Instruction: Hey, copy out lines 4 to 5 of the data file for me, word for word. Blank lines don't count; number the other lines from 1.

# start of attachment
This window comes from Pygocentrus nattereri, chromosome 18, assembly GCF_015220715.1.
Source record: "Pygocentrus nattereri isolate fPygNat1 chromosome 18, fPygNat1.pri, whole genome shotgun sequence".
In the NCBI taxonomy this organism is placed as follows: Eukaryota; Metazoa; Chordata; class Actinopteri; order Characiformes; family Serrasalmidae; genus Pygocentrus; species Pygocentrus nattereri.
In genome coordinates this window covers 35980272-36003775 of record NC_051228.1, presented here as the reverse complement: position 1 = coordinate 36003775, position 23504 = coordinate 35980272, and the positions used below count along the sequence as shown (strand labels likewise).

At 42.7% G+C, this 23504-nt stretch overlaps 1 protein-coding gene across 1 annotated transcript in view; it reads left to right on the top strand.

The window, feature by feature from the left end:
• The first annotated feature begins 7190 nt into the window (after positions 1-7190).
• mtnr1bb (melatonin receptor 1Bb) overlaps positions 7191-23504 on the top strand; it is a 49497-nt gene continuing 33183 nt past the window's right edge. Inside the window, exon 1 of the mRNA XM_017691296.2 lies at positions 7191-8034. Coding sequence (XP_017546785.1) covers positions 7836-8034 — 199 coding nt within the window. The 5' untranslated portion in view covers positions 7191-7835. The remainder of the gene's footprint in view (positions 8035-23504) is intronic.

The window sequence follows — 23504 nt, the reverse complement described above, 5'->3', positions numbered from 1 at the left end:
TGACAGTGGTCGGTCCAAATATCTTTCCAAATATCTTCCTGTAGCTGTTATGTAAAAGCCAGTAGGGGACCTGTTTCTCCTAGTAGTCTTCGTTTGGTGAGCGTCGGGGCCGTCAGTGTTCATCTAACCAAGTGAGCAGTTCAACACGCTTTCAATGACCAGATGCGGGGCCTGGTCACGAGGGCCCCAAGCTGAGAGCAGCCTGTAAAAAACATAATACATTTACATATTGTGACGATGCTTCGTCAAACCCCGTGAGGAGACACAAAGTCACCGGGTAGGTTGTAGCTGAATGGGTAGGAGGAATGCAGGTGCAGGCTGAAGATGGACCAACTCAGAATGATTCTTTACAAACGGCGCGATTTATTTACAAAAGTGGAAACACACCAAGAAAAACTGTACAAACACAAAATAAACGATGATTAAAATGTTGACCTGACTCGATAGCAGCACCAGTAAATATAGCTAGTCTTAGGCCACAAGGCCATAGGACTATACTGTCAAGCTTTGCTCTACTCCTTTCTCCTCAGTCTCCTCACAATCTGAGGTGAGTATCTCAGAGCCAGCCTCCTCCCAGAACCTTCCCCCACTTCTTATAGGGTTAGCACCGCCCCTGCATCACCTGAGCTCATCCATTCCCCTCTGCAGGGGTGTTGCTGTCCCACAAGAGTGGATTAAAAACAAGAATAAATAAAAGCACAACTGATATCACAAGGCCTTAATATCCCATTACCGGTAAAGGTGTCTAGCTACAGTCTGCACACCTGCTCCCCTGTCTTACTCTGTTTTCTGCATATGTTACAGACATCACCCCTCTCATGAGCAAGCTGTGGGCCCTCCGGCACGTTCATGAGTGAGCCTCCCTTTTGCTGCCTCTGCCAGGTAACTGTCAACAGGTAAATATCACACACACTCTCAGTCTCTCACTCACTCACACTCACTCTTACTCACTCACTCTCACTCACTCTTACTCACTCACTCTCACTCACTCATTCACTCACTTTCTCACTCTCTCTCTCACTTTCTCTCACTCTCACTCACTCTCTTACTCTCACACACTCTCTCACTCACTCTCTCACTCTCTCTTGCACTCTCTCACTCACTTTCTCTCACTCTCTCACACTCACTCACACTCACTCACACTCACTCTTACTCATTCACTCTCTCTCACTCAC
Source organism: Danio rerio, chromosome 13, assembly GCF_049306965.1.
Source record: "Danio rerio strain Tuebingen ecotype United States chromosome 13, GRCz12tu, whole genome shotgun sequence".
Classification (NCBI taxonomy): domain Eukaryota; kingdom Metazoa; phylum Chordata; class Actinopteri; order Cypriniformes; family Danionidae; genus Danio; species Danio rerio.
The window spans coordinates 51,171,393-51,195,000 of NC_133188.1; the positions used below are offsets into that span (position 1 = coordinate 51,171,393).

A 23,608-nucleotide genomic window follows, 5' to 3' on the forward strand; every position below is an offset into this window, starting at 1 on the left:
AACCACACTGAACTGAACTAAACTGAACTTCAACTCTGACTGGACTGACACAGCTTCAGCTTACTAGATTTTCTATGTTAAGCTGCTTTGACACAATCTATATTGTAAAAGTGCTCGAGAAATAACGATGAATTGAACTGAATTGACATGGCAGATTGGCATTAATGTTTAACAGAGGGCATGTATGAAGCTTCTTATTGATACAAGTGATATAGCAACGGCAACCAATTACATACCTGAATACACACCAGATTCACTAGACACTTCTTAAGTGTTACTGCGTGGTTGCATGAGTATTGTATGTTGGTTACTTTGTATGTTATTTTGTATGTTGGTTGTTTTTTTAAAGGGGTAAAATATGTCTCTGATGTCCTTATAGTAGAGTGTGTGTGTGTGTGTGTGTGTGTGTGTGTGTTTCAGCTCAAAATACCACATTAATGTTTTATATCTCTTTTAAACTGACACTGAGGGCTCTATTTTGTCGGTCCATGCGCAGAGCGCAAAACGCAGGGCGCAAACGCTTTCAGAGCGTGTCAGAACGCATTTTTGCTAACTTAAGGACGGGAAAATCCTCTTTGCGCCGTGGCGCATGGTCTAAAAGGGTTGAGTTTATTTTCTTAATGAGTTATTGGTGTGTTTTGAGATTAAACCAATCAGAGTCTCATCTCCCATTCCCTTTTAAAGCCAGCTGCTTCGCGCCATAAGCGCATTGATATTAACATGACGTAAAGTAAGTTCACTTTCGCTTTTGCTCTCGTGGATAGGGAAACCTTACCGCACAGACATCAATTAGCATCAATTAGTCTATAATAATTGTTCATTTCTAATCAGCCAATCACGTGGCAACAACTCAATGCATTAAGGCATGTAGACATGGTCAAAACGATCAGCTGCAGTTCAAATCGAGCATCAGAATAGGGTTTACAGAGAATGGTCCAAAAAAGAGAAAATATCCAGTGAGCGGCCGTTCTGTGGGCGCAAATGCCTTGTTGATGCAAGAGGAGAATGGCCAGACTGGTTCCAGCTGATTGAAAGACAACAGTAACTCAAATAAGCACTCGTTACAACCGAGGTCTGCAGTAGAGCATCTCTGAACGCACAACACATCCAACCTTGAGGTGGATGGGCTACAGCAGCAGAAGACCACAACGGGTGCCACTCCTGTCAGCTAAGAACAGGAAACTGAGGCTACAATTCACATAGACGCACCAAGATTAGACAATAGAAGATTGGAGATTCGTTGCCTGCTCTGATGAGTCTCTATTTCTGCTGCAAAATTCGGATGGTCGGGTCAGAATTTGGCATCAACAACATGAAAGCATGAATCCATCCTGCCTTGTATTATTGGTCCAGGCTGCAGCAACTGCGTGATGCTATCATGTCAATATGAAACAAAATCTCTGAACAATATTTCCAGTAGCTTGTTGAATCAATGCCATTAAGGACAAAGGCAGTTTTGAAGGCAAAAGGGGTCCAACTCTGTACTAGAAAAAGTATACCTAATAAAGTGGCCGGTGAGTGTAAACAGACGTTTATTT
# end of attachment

In genome coordinates this window covers 35980272-36003775 of record NC_051228.1, presented here as the reverse complement: position 1 = coordinate 36003775, position 23504 = coordinate 35980272, and the positions used below count along the sequence as shown (strand labels likewise).

At 42.7% G+C, this 23504-nt stretch overlaps 1 protein-coding gene across 1 annotated transcript in view; it reads left to right on the top strand.